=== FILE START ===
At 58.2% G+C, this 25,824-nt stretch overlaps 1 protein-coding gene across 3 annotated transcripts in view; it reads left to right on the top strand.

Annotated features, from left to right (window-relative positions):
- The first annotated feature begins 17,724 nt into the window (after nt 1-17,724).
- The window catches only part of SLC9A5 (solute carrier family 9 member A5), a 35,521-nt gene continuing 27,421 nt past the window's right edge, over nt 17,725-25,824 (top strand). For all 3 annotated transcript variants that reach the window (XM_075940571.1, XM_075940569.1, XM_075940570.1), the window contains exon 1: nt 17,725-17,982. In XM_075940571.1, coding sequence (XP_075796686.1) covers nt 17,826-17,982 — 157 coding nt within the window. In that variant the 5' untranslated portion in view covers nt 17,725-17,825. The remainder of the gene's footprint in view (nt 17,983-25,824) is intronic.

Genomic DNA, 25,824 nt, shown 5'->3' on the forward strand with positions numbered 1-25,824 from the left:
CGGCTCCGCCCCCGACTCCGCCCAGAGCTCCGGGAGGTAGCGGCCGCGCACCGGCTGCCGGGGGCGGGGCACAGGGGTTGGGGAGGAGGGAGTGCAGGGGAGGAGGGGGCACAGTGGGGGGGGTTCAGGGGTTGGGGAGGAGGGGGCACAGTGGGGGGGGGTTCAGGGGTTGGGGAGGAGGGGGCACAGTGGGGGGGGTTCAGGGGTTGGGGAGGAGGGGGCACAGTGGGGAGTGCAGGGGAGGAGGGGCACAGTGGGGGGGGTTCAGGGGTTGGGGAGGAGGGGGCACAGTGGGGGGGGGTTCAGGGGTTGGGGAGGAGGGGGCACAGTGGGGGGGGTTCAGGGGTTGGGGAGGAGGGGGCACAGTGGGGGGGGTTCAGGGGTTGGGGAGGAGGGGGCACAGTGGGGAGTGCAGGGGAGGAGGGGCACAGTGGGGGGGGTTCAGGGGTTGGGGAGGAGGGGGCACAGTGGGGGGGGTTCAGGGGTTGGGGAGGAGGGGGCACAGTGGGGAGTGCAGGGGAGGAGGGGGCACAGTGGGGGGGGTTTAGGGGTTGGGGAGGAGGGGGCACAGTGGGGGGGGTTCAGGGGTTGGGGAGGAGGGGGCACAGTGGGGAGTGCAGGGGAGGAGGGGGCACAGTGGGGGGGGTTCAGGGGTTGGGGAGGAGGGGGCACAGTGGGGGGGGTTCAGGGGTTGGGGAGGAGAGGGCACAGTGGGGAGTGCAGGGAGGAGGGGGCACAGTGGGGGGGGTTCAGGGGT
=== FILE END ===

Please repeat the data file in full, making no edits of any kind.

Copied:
At 58.2% G+C, this 25,824-nt stretch overlaps 1 protein-coding gene across 3 annotated transcripts in view; it reads left to right on the top strand.

Annotated features, from left to right (window-relative positions):
- The first annotated feature begins 17,724 nt into the window (after nt 1-17,724).
- The window catches only part of SLC9A5 (solute carrier family 9 member A5), a 35,521-nt gene continuing 27,421 nt past the window's right edge, over nt 17,725-25,824 (top strand). For all 3 annotated transcript variants that reach the window (XM_075940571.1, XM_075940569.1, XM_075940570.1), the window contains exon 1: nt 17,725-17,982. In XM_075940571.1, coding sequence (XP_075796686.1) covers nt 17,826-17,982 — 157 coding nt within the window. In that variant the 5' untranslated portion in view covers nt 17,725-17,825. The remainder of the gene's footprint in view (nt 17,983-25,824) is intronic.

Genomic DNA, 25,824 nt, shown 5'->3' on the forward strand with positions numbered 1-25,824 from the left:
CGGCTCCGCCCCCGACTCCGCCCAGAGCTCCGGGAGGTAGCGGCCGCGCACCGGCTGCCGGGGGCGGGGCACAGGGGTTGGGGAGGAGGGAGTGCAGGGGAGGAGGGGGCACAGTGGGGGGGGTTCAGGGGTTGGGGAGGAGGGGGCACAGTGGGGGGGGGTTCAGGGGTTGGGGAGGAGGGGGCACAGTGGGGGGGGTTCAGGGGTTGGGGAGGAGGGGGCACAGTGGGGAGTGCAGGGGAGGAGGGGCACAGTGGGGGGGGTTCAGGGGTTGGGGAGGAGGGGGCACAGTGGGGGGGGGTTCAGGGGTTGGGGAGGAGGGGGCACAGTGGGGGGGGTTCAGGGGTTGGGGAGGAGGGGGCACAGTGGGGGGGGTTCAGGGGTTGGGGAGGAGGGGGCACAGTGGGGAGTGCAGGGGAGGAGGGGCACAGTGGGGGGGGTTCAGGGGTTGGGGAGGAGGGGGCACAGTGGGGGGGGTTCAGGGGTTGGGGAGGAGGGGGCACAGTGGGGAGTGCAGGGGAGGAGGGGGCACAGTGGGGGGGGTTTAGGGGTTGGGGAGGAGGGGGCACAGTGGGGGGGGTTCAGGGGTTGGGGAGGAGGGGGCACAGTGGGGAGTGCAGGGGAGGAGGGGGCACAGTGGGGGGGGTTCAGGGGTTGGGGAGGAGGGGGCACAGTGGGGGGGGTTCAGGGGTTGGGGAGGAGAGGGCACAGTGGGGAGTGCAGGGAGGAGGGGGCACAGTGGGGGGGGTTCAGGGGT